Activation of antibody-forming (B) lymphocytes to most antigens requires induction by thymus-derived (T) lymphocytes. In addition, analysis of T cells has shown that this class of lymphocyte is capable of exerting specific suppressive effects. These two functions are mediated by different sets of T lymphocytes that each express a different and characteristic pattern of cell-surface glycoproteins. In addition, unlike T-helper cells, suppressor T cells can bind to antigen-coated columns. Recently supernates from cultures in vitro suppressor cells have been shown to mimic the action of T suppressor cells. However, so far, analysis of this material has not permitted a clear insight into the structural basis of antigen-specific suppression. We have developed a general method that allows the production of large numbers of continuous propagatable antigen specific inducer or suppressor clones. Analysis of these clones reveals that all Ly-1-,2+ clones tested carry suppressor but not helper activity and secrete a characteristic pattern of polypeptides that differ from other cloned T-cell sets. The ability to generate large numbers of cloned, antigen-specific suppressor T-cells has allowed us to analyze the structural basis of specific suppressive activity. We describe here the characteristics of an antigen specific suppressor molecule secreted by one of these clones.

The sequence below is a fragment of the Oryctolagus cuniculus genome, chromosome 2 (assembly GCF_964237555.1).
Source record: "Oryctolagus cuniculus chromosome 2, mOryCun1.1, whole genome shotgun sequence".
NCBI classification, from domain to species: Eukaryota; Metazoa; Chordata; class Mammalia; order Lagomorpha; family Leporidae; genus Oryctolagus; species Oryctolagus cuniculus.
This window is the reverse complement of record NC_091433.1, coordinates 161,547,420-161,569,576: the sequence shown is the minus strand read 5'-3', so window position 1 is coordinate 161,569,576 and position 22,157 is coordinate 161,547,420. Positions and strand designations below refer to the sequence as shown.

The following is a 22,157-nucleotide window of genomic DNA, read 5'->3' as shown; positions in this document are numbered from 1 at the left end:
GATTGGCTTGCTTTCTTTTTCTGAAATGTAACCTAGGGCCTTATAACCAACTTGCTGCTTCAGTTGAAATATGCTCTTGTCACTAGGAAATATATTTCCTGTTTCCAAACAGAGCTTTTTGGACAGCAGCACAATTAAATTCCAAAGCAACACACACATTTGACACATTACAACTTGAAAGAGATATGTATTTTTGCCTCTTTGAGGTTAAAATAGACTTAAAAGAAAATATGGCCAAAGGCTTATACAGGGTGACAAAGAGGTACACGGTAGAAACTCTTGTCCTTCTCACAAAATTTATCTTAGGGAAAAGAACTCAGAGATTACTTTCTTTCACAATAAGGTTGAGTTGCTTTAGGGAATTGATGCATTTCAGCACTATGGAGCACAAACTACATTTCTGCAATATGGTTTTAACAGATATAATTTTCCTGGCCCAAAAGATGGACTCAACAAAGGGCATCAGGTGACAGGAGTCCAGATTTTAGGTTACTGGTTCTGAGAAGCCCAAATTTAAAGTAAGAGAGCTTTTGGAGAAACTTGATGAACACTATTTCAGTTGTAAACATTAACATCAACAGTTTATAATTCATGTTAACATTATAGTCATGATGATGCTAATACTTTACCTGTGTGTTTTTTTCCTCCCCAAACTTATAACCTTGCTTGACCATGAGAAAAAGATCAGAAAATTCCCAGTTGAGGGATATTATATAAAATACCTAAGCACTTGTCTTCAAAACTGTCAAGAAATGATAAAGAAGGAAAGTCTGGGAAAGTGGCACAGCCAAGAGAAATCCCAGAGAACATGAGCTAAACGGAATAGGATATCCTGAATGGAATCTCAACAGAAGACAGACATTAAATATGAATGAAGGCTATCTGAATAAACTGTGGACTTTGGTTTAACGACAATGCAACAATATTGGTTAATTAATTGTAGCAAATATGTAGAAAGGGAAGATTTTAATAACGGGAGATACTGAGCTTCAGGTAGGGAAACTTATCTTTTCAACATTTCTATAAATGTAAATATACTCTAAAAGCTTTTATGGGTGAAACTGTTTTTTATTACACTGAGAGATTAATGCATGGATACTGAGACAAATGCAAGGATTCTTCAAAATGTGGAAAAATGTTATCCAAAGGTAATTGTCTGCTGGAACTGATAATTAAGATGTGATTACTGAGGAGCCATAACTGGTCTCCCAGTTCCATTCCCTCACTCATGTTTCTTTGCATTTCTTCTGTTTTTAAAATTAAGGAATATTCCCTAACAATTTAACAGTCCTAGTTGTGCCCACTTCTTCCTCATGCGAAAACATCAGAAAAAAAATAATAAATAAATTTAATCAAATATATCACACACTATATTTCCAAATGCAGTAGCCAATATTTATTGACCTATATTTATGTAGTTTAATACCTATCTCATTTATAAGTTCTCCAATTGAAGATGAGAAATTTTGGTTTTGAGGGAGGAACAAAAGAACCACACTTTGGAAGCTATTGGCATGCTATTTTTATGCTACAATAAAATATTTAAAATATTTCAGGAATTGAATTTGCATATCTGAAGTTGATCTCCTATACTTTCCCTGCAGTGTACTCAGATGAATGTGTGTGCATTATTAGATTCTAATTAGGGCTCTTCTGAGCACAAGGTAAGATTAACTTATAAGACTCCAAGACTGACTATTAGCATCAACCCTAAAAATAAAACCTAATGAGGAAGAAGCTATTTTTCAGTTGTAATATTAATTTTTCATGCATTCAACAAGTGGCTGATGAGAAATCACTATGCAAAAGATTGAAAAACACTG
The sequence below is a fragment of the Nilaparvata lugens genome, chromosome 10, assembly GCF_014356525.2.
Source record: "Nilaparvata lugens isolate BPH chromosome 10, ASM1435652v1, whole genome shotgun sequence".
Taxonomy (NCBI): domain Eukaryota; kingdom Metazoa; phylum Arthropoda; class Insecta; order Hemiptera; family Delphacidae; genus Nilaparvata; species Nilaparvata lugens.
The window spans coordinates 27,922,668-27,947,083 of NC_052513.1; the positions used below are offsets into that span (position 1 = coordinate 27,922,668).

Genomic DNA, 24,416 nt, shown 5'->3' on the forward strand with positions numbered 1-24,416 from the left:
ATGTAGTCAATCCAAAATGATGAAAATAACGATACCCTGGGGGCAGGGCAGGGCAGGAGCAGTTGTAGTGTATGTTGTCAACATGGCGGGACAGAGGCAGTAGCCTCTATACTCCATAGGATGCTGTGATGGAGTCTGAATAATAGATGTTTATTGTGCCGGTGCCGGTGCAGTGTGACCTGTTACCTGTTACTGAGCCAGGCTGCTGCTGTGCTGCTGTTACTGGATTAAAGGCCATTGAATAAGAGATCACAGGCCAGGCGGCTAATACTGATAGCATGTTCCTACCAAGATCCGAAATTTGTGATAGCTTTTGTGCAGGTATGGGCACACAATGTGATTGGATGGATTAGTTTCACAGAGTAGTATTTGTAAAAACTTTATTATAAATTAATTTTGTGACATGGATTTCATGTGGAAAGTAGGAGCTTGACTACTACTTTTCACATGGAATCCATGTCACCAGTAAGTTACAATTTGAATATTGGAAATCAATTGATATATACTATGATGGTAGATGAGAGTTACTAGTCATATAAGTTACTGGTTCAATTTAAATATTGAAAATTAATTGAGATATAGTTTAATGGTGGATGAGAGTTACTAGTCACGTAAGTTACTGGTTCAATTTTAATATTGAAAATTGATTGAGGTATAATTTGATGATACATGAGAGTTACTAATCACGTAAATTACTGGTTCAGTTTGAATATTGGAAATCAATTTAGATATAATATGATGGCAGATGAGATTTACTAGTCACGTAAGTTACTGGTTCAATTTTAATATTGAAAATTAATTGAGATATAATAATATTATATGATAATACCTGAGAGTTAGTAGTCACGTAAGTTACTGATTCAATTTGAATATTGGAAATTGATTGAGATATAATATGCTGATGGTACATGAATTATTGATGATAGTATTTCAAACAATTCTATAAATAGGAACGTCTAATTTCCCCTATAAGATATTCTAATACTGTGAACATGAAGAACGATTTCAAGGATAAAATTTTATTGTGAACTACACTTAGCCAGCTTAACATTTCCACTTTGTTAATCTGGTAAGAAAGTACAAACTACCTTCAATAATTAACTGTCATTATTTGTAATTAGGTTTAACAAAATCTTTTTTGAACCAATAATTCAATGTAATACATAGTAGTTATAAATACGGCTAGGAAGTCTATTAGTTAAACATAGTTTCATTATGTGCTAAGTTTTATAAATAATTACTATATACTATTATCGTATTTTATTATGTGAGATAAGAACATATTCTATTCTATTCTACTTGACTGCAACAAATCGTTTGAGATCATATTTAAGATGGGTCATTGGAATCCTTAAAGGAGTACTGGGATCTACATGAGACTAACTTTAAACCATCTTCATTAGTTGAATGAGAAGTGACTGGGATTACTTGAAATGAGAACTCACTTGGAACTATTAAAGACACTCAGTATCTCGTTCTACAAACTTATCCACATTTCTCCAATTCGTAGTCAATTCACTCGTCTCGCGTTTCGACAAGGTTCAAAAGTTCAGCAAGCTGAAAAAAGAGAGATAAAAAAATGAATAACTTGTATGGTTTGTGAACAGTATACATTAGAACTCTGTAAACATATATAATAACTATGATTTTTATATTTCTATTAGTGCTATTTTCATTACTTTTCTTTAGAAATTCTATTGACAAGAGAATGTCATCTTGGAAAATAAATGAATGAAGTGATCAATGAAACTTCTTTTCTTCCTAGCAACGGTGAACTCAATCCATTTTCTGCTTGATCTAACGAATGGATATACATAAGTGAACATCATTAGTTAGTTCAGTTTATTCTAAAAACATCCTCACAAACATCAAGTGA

|Original language||English (US)|
|Number of pages||4|
|Publication status||Published - 1981|
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